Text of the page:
A blog by Aaron Godin

Creating React Wrappers for Separation of Concerns

Lately I’ve been following a pattern in my design of React applications to apply the basic design principle of Separation of Concerns. Ideally, each component of your React application encapsulates one and only one responsibility (also tied into the “S” from the SOLID design principles).

Let’s start with an example from a real-world application. On a retail site, you might imagine that there is a button next to every product for adding that item to your cart. But how many ways can you add something to your cart? That might surprise you, given the domain complexity of a large retailer.

Given two types of buttons, one for adding to your cart, and one for launching a different experience, how might you accomplish this?

import { Component } from 'react';
import { CartButton } from 'shared-components/cart-button';

class Product extends Component {
  onClickAddToCart () {
    // add the product to cart
  }

  onClickFindInStore () {
    // launch a "find-in-store" experience
  }

  render () {
    const { product } = this.props;
    const { cartActionType } = product;

    // A Product might have much more than a button,
    // but let's go with this for simplicity
    return (
      <CartButton type={cartActionType}
        onClickAddToCart={this.onClickAddToCart.bind(this)}
        onClickFindInStore={this.onClickFindInStore.bind(this)} />
    );
  }
}

The usage of CartButton should give some implication on how it is built. It relies on the type prop to decide which callback to fire given the type. When it’s 'add-to-cart', let’s fire onClickAddToCart(). Same with the 'find-in-store' type.

This kind of callback style approach is already a nice way of decoupling the functionality of the CartButton from what actually consumes it. Often you’ll need to implement different functionality on various experiences for the callbacks in CartButton. The problem here in the eyes of separation of concerns is that a Product is not responsible for how the cart button behaves. In this case, why not encapsulate that functionality in another component?

Wrappers & Connections

One way I’ve been solving this is through wrapper components, which I often call connections. The idea is that I’m connecting a presentational component to the functionality that drives it. The added benefit is that when I build the wrapper in a decoupled way, that functionality is portable from application to application.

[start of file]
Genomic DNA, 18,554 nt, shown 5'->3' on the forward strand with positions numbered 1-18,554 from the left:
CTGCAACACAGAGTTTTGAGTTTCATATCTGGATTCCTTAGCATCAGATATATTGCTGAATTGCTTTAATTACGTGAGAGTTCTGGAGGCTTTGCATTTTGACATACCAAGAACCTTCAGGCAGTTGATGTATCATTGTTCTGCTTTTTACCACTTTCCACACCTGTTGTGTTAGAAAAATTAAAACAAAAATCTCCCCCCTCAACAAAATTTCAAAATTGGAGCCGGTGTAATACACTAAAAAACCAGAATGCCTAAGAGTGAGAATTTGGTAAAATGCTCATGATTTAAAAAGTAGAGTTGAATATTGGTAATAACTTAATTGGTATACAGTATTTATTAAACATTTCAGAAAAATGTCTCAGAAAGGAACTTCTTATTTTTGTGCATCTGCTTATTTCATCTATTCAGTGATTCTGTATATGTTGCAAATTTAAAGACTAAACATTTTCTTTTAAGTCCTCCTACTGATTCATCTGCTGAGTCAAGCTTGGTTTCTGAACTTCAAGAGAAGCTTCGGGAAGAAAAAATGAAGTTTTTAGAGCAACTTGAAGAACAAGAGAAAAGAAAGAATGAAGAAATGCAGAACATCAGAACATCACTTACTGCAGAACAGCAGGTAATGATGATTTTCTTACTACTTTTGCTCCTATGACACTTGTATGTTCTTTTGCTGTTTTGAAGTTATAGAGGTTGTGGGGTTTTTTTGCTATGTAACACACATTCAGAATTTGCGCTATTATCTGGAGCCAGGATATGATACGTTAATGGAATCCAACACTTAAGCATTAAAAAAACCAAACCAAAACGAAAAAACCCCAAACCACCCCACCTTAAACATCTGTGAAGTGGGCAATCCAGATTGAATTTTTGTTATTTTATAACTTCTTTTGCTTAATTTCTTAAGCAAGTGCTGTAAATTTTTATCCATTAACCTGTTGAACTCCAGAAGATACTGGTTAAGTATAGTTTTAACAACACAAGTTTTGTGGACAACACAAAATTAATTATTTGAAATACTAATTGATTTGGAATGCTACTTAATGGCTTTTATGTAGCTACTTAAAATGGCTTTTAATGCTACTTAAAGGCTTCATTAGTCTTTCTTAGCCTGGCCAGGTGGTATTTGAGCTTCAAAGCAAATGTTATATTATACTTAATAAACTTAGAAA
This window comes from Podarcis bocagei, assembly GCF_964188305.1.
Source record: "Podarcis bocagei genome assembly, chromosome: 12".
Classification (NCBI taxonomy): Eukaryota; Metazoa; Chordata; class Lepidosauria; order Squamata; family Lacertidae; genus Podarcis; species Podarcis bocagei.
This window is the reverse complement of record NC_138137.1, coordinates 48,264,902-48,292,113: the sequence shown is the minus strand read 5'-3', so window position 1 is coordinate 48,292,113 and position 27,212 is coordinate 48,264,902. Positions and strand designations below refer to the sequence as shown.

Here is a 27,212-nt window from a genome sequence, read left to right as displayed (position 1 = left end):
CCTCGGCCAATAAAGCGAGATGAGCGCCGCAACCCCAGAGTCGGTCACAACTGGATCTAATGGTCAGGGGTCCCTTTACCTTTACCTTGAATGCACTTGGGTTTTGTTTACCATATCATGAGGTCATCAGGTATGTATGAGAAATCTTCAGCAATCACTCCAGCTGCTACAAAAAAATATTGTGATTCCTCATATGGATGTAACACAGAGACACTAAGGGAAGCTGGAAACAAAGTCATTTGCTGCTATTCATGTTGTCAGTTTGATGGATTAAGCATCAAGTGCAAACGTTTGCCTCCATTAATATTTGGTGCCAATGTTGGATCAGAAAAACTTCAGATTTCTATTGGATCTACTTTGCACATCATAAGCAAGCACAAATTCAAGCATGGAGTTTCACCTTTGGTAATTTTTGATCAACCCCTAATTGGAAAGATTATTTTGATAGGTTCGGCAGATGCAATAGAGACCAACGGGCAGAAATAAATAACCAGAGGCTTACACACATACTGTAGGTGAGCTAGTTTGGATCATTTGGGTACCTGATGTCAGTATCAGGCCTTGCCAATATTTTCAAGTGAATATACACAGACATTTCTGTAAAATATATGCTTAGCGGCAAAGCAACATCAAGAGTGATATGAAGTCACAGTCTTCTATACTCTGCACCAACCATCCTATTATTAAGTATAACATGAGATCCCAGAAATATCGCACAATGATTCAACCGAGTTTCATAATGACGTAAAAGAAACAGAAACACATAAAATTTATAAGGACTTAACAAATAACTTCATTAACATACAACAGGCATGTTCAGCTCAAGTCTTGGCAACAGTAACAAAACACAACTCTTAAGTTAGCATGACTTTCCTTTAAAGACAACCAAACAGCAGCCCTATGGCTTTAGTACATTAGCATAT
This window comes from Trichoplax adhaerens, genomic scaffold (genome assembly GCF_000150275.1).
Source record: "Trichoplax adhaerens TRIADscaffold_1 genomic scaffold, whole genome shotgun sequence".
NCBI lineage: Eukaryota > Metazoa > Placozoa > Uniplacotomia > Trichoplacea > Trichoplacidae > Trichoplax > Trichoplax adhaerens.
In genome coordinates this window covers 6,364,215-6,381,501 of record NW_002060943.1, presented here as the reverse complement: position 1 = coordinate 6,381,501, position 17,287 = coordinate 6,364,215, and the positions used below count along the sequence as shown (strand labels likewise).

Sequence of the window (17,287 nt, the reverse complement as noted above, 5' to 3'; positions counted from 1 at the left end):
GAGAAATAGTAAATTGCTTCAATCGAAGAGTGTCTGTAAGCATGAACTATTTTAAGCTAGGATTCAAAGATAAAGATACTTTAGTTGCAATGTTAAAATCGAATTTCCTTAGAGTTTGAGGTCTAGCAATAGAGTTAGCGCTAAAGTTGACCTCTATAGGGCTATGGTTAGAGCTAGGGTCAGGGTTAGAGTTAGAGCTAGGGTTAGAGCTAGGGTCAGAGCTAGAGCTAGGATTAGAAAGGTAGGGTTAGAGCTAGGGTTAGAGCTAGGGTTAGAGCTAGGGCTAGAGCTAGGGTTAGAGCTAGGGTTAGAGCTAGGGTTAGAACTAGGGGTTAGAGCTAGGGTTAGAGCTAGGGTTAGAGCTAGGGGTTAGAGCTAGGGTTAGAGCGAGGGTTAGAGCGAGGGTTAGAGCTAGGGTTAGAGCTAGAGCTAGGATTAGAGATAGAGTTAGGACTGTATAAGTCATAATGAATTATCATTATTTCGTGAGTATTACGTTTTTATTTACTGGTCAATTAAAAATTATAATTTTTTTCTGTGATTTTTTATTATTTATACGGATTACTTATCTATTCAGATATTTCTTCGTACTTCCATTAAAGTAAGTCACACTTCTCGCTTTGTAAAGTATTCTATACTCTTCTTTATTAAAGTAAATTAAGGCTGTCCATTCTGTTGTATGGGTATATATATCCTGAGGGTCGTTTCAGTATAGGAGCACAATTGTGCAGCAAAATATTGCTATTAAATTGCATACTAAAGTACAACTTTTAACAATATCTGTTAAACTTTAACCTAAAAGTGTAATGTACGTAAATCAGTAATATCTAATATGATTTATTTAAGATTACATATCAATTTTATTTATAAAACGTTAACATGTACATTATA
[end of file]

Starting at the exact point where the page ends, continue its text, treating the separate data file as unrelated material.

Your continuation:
Let’s look at what a wrapper might look like.

import React, { Component } from 'react';

class CartConnection extends Component {
  constructor (props) {
    super(props);

    // a map of props we will pass to our child
    this.cartActions = {
      onClickAddToCart: this.onClickAddToCart.bind(this),
      onClickFindInStore: this.onClickFindInStore.bind(this)
    };
  }

  onClickAddToCart () {
    // add the product to cart
  }

  onClickFindInStore () {
    // launch a "find-in-store" experience
  }

  render () {
    // the juicy bits, take note
    const childElement = React.Children.only(this.props.children);
    const originalProps = childElement.props;

    // Object.assign() maps right to left, this is crucial
    const clonedElementProps = Object.assign({}, this.cartActions, originalProps);

    return React.cloneElement(
      childElement,
      clonedElementProps
    );
  }
}

There is nothing wrong with a component that has no DOM elements associated with it. In fact, I try to write more and more React that behaves this way. I believe once you start thinking with this sort of abstraction, your applications and components will be much easier to reason about.

Taking a closer look at the example above, there are a few things worth explaining. First, we create a map of the methods in the CartConnection class to the names of the child element’s props. This could be configurable based on props for CartConnection as well, if you had a need to make the mappings generic enough to be usable for any component (not just CartButton).

Inside of render(), we perform three actions:

  1. Find the child of CartConnection
  2. Get its properties and merge them over the default cartActions.
  3. Clone the element with the new props.

The eventual return of CartConnection is simply a new instance of the element that was passed in as a child, but we’ve added functionality to it.

Usage

An example usage of this connection in the Product component would look like this:

import { Component } from 'react';
import { CartButton } from 'shared-components/cart-button';
import { CartConnection } from 'shared-component/cart-connection';

class Product extends Component {
  render () {
    const { product } = this.props;
    const { cartActionType } = product;

    // A Product might have much more than a button,
    // but let's go with this for simplicity
    return (
      <CartConnection>
        <CartButton type={cartActionType} />
      </CartConnection>
    );
  }
}

The benefits we’ve seen so far are that a Product knows nothing about how the CartButton works, and in this case it doesn’t need to. Since we designed CartConnection to merge its child’s props over the cart callbacks, a different type of Product could always define its own callbacks.

<CartConnection>
  <CartButton type={cartActionType}
    onClickAddToCart={this.onClickAddToCart.bind(this)} />
</CartConnection>

Because of the decoupled nature, any consumer of the CartButton can choose to use it as they see fit, and same with CartConnection. In my work for the last year, I’ve been developing methods like this to share code among many engineering teams throughout a large organization. Sharing code is not easy, but an emphasis in good design is the way to accomplish the reusability and power that React components provide.